Welcome To Statistics Explained
Statistics Explained, your guide to European statistics. Statistics Explained is an official Eurostat website presenting statistical topics in an easily understandable way. Together, the articles make up an encyclopedia of European statistics for everyone, completed by a statistical glossary clarifying all terms used and by numerous links to further information and the latest data and metadata, a portal for occasional and regular users.
To find the information you need, please select a theme from the menu below or use the coloured boxes on the right. The search function (alt-f) can also be used.
Looking for an article on a specific theme
New / updated articles
Did you know that....
Most viewed :
- Unemployment statistics
- Migration and migrant population statistics
- Asylum statistics
- Wages and labour costs
- National accounts and GDP
- Energy price statistics
- Minimum wage statistics
- Population structure and ageing
- GDP per capita, consumption per capita and price level indices
- Energy production and imports
Waste, defined by Directive 2008/98/EC Article 3(1) as ‘any substance or object which the holder discards or intends or is required to discard’, potentially represents an enormous loss of resources in the form of both materials and energy; in addition, the management and disposal of waste can have serious environmental impacts. Landfills, for example, take up land space and may cause air, water and soil pollution, while incineration may result in emissions of dangerous air pollutants, unless properly regulated.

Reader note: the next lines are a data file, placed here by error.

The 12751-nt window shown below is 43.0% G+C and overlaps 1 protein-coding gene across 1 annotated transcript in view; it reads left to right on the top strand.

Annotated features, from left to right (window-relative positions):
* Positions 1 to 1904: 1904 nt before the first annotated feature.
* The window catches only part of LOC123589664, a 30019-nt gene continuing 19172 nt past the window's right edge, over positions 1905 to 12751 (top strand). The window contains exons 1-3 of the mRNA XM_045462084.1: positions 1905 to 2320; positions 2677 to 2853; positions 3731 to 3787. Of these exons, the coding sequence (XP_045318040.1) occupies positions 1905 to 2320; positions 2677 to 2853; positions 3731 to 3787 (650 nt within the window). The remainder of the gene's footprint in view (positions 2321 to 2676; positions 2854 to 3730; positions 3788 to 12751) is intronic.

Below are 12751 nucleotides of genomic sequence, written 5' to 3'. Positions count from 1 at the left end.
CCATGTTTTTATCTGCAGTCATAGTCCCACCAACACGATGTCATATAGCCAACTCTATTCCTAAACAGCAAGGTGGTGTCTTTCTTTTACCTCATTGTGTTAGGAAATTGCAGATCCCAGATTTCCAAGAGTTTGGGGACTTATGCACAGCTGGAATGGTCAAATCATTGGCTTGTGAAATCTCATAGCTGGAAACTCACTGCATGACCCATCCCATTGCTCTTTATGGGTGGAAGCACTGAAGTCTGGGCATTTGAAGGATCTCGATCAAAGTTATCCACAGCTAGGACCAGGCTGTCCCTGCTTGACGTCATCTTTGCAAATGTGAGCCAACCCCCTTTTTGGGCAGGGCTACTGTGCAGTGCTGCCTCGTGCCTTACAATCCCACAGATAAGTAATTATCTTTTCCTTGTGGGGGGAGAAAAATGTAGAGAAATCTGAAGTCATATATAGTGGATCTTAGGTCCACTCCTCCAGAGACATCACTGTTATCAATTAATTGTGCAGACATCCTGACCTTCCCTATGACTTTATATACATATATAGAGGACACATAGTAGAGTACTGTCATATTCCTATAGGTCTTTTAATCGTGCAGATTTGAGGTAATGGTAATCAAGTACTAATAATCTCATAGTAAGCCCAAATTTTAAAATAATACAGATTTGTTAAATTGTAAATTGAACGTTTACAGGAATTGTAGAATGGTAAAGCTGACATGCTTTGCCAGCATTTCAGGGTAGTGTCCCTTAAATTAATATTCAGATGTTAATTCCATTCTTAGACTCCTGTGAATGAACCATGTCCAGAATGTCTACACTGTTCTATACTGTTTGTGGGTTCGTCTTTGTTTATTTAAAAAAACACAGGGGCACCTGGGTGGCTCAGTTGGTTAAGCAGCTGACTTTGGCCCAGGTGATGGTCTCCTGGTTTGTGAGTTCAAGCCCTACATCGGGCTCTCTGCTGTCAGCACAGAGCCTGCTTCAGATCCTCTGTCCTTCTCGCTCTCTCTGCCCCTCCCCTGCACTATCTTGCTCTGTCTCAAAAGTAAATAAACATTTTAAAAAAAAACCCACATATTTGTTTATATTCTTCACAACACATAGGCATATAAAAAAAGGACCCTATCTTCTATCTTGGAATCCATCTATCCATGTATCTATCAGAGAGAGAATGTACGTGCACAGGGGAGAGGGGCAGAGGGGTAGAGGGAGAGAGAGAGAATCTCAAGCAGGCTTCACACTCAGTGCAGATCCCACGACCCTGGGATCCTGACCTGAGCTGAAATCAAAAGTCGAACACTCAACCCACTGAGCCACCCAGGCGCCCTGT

EU waste management policies therefore aim to reduce the environmental and health impacts of waste and to improve the EU’s resource efficiency. The long-term aim of these policies is to reduce the amount of waste generated and when waste generation is unavoidable to promote it as a resource and achieve higher levels of recycling and the safe disposal of waste.
Main statistical findings
Total waste generation
In 2012, the total waste generated in the EU-28 by all economic activities and households amounted to 2 515 million tonnes; this was slightly higher than in 2010 and 2008 (2 460 million tonnes and 2 427 million tonnes) but lower than in 2004; the relatively low figures for 2008 and 2010 may, at least in part, reflect the downturn in economic activity as a result of the financial and economic crisis. As shown in Table 1, there were considerable variations across EU-28 Member States in 2012, both in the amount of waste generated and in the activities that mostly contributed to waste generation.More ...